Wednesday 16 Apr

Dustin Prinz - Eleven

Few musicians take the time to master their instrument in the way that Oklahoma City singer-songwriter Dustin Prinz has; he’s a guitar virtuoso in every sense of the word, and Eleven gives him the chance to show just how far he can push that skill.
04/15/2014 | Comments 0

Horse Thief – Fear in Bliss

Listening to Horse Thief’s previous release — the haphazardly melodramatic Grow Deep, Grow Wild — felt like a chore. Whatever potential the Oklahoma City folk-pop act demonstrated on the EP was obscured behind a formulaic, contrived and ultimately hollow cloud. But it at least offered a glimmer of promise for a band consisting of, frankly, five pretty talented dudes. Critics saw it; the band’s management saw it; its current label, Bella Union, saw it; and its increasingly fervid fan base saw it.
04/08/2014 | Comments 0

Colourmusic — May You Marry Rich

There’s always a sense of danger when debuting songs in a live setting and playing them well. Without having heard the studio versions, expectations are set according to the live incarnations. But capturing the breadth of free-flowing atmosphere and sheer volume on a disc, vinyl or digital file isn’t the easiest thing to do, especially for a band as vociferous as Colourmusic.
04/01/2014 | Comments 0

Em and the MotherSuperiors — Churches into Theaters

As titles go, Churches into Theaters is an apt descriptor for the debut album from Oklahoma City rockers Em and the MotherSuperiors. It’s a reverential record, one that shares the gospel of classic rock, blues and soul but embraces the need to refashion it for modern times, channeling The Dead Weather, Grace Potter and Cage the Elephant along the way.
03/25/2014 | Comments 0

Rachel Brashear — Revolution

Rachel Brashear’s second EP, Revolution, starts with a kick to the shins.
03/18/2014 | Comments 0
Home · Articles · Music · Music · Jackie Chan almost kicks new life...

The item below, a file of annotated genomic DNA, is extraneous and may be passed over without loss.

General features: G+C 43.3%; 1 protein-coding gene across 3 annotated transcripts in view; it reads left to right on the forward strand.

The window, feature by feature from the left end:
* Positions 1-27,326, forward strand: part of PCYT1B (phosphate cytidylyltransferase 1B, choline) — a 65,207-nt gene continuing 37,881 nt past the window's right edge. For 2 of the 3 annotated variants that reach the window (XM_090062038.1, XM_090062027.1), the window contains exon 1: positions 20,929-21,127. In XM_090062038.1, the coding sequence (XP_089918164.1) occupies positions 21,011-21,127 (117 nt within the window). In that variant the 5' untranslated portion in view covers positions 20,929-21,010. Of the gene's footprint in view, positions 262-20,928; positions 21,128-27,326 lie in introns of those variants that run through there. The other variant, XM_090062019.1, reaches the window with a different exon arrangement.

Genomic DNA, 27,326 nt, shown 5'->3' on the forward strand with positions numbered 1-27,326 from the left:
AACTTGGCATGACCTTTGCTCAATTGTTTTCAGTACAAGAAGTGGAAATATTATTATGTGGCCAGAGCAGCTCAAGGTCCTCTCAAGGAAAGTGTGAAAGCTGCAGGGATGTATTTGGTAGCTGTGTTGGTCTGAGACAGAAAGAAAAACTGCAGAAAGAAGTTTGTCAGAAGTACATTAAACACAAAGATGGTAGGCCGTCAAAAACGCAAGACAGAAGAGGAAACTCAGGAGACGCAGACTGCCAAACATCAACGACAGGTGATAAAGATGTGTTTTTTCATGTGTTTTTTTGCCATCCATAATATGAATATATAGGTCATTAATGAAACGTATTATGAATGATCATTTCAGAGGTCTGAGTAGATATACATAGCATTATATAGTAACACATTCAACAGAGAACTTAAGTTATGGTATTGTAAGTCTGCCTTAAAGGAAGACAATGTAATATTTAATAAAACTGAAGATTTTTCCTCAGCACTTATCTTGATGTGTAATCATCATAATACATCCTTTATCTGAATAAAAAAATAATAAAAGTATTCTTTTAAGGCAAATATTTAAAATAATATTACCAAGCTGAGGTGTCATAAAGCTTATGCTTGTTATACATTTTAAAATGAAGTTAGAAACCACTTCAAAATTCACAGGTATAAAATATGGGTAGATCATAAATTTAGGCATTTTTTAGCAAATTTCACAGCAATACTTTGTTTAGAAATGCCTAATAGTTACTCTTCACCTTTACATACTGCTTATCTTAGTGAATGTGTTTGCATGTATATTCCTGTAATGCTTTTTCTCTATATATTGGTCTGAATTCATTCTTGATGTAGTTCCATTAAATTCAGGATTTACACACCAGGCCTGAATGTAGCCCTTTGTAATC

Jackie Chan almost kicks new life into the 1980s remake 'The Karate Kid'

Phil Bacharach June 10th, 2010

There's no escaping the 1980s. Multiplexes recently saw a reboot of "A Nightmare on Elm Street" and soon will make room for a theatrical version of TV's "The A-Team." Even massive oil spills and Gary Coleman are back in the news. So perhaps a reworking of "The Karate Kid," that beloved underdog-makes-good yarn from 1984, was only inevitable.

Whether the world needed a new "Karate Kid," however, is debatable. The original, where Ralph Macchio's bullied teen was taken under the wing of a martial-arts sensei played by Pat Morita, was agreeably schmaltzy. Its patchwork of clichés — teen outcast, a wise mentor, the big match — proved as irresistible as it was shameless.

The new one remains faithful to plot basics while seeking to add a bit of oomph. Our hero this time around is 12-year-old Dre Parker, portrayed by Jaden Smith ("The Pursuit of Happyness") the genetically fortunate offspring of producers Will Smith and Jada Pinkett Smith. Morita's Mr. Miyagi is now supplanted by Jackie Chan ("The Spy Next Door").

While the early "Kid" offered the culture shock of a New Jersey kid in bleached-blonde California, this version is more globally ambitious, making Dre a new arrival in Beijing, where his single mom (Taraji P. Henson, "Date Night") has a new job. China is an eventful place. Dre is barely off the plane before he is smitten by a cute girl (Wenwen Han) and terrorized by thugs led by Cheng (Zhenwei Wang). Luckily for Dre, the maintenance man of his apartment complex, Mr. Han (Chan), agrees to school the boy in kung fu.

Clocking in at nearly two-and-a-half hours, "The Karate Kid" takes its time telling a story so utterly predictable. Director Harald Zwart ("The Pink Panther 2") reveals flashes of stylistic flair, but the pace is by turns leisurely and leaden. More disappointing is how the picture misses opportunities of its own making. "Karate Kid" takes a black preteen from Detroit, places him in China, and then fails to do anything interesting with the premise. Dre attends a new school where the Chinese teachers and students happily speak English. We never enter a classroom; the only interaction we see is in the cafeteria for the obligatory bully-trips-hero incident.

Such wasted potential for drama is among several ways in which this "Karate Kid" falls short of its predecessor. The '84 flick was corny, certainly, but its grounding in a semblance of reality ratcheted up the stakes for our hero. You don't sense that here. And while the film's fight scenes are compelling, their reliance on sound-effects overkill comes across as odd when we're watching Chan smack down a posse of kiddos.

What saves "The Karate Kid" from mediocrity is the likability of its cast. Henson is terrific, while Smith proves charm can be inherited. Then there is Chan. Sporting a scraggly goatee and his customary charisma, he injects some much-needed life into an otherwise bland enterprise. He is easily the best part of the movie. —Phil Bacharach

  • Currently 3.5/5 Stars.
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